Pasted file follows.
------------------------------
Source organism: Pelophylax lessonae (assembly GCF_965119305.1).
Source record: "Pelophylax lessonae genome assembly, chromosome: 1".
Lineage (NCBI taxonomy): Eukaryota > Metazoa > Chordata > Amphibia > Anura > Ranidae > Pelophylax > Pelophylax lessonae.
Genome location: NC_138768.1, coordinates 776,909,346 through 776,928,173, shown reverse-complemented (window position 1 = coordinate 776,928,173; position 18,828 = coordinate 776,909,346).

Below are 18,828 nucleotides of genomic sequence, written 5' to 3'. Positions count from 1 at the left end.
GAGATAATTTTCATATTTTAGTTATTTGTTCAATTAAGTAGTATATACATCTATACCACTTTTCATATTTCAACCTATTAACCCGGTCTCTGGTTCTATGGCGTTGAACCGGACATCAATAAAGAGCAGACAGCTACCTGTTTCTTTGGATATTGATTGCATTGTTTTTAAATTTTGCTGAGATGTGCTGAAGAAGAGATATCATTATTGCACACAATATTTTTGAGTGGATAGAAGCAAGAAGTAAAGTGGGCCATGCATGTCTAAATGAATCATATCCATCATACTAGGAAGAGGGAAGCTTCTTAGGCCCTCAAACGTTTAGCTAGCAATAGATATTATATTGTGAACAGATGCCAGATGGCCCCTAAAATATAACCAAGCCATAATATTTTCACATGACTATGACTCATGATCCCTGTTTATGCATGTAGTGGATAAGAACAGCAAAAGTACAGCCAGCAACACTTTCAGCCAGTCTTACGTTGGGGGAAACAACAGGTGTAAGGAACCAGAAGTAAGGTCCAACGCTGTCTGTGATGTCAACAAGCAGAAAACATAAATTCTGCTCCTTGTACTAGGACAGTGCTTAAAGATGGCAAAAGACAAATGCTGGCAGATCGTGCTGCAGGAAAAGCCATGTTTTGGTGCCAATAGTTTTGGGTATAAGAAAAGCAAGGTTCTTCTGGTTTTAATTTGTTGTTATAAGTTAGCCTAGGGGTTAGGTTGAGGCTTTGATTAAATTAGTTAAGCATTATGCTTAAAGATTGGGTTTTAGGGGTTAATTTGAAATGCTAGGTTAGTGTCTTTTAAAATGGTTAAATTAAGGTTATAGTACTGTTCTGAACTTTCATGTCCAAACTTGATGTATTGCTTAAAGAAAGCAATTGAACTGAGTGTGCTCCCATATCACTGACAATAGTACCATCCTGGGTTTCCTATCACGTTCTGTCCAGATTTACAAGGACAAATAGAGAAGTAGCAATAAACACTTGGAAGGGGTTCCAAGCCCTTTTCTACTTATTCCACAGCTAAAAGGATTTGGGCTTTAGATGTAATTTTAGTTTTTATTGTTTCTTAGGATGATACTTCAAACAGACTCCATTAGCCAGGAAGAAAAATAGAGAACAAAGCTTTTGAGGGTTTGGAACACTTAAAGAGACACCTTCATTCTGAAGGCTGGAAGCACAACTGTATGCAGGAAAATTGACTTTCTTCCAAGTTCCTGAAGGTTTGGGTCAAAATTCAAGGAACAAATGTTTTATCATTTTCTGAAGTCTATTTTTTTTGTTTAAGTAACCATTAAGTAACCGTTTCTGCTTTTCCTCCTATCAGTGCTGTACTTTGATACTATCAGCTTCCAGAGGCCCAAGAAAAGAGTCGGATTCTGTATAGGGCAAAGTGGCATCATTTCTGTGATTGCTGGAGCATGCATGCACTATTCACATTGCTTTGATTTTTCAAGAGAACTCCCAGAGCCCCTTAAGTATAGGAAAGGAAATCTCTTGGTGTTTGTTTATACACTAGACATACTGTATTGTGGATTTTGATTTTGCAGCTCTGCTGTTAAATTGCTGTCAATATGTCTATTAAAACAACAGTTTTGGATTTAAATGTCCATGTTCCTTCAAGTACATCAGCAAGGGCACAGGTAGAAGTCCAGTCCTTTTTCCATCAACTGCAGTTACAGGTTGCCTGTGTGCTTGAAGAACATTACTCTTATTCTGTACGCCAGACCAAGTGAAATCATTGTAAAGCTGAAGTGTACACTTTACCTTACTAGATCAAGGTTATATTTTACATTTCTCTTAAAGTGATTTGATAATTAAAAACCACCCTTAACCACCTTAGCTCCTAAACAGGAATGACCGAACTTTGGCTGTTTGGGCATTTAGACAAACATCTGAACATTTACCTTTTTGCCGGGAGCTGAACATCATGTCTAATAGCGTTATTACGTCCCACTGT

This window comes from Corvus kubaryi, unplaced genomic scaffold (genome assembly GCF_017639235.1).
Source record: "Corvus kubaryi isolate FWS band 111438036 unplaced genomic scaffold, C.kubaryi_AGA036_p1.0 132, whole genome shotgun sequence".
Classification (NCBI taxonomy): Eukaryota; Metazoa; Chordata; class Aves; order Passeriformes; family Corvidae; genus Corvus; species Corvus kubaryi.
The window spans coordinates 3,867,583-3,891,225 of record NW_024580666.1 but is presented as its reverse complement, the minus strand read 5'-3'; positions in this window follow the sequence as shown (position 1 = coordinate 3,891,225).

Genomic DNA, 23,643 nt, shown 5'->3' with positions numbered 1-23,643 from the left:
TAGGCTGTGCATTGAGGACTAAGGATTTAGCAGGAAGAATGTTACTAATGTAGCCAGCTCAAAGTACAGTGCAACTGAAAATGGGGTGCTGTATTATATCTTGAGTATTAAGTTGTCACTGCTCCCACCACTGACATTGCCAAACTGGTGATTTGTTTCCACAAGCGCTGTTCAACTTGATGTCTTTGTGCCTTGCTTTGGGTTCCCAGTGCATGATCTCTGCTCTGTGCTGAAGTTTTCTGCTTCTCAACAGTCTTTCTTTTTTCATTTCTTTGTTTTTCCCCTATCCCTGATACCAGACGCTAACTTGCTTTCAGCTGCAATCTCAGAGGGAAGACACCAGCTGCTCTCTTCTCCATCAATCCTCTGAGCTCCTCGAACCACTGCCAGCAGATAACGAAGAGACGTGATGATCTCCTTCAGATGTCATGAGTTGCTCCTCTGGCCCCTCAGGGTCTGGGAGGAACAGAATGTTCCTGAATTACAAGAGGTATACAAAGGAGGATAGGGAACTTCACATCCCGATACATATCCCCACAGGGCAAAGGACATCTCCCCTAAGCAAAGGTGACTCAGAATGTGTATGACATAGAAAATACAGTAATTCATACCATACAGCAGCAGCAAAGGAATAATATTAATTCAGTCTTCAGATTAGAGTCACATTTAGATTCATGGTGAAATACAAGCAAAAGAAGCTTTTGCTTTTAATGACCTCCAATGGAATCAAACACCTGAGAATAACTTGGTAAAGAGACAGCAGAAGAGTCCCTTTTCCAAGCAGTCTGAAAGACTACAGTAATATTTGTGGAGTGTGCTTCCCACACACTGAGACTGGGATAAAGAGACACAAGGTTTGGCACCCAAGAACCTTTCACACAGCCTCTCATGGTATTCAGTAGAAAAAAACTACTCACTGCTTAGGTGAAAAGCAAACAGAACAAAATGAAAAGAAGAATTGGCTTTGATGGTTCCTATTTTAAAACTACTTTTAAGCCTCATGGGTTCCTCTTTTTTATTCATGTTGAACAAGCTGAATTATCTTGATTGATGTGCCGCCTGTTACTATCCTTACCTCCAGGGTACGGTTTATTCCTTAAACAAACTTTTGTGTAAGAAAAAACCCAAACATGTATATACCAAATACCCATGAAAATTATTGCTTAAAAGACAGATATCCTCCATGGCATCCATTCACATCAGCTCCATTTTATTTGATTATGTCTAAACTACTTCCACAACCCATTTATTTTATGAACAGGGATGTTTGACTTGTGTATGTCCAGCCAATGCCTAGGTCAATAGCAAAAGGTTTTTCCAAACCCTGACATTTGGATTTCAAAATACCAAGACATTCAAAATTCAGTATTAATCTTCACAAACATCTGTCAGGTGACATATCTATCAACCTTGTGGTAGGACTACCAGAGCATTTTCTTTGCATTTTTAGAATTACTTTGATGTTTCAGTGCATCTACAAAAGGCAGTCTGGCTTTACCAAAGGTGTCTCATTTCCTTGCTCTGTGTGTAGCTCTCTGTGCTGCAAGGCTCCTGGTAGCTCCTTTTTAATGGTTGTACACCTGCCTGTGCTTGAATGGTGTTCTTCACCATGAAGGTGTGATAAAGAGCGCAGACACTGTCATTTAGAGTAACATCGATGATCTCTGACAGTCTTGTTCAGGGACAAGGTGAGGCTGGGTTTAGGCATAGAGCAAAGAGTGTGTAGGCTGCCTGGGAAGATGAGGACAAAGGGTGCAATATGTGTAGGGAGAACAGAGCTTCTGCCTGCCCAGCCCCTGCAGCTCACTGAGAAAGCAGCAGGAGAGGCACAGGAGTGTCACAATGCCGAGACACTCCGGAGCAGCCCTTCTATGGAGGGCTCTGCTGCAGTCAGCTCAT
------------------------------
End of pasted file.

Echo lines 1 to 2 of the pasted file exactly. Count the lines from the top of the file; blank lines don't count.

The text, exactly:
Source organism: Pelophylax lessonae (assembly GCF_965119305.1).
Source record: "Pelophylax lessonae genome assembly, chromosome: 1".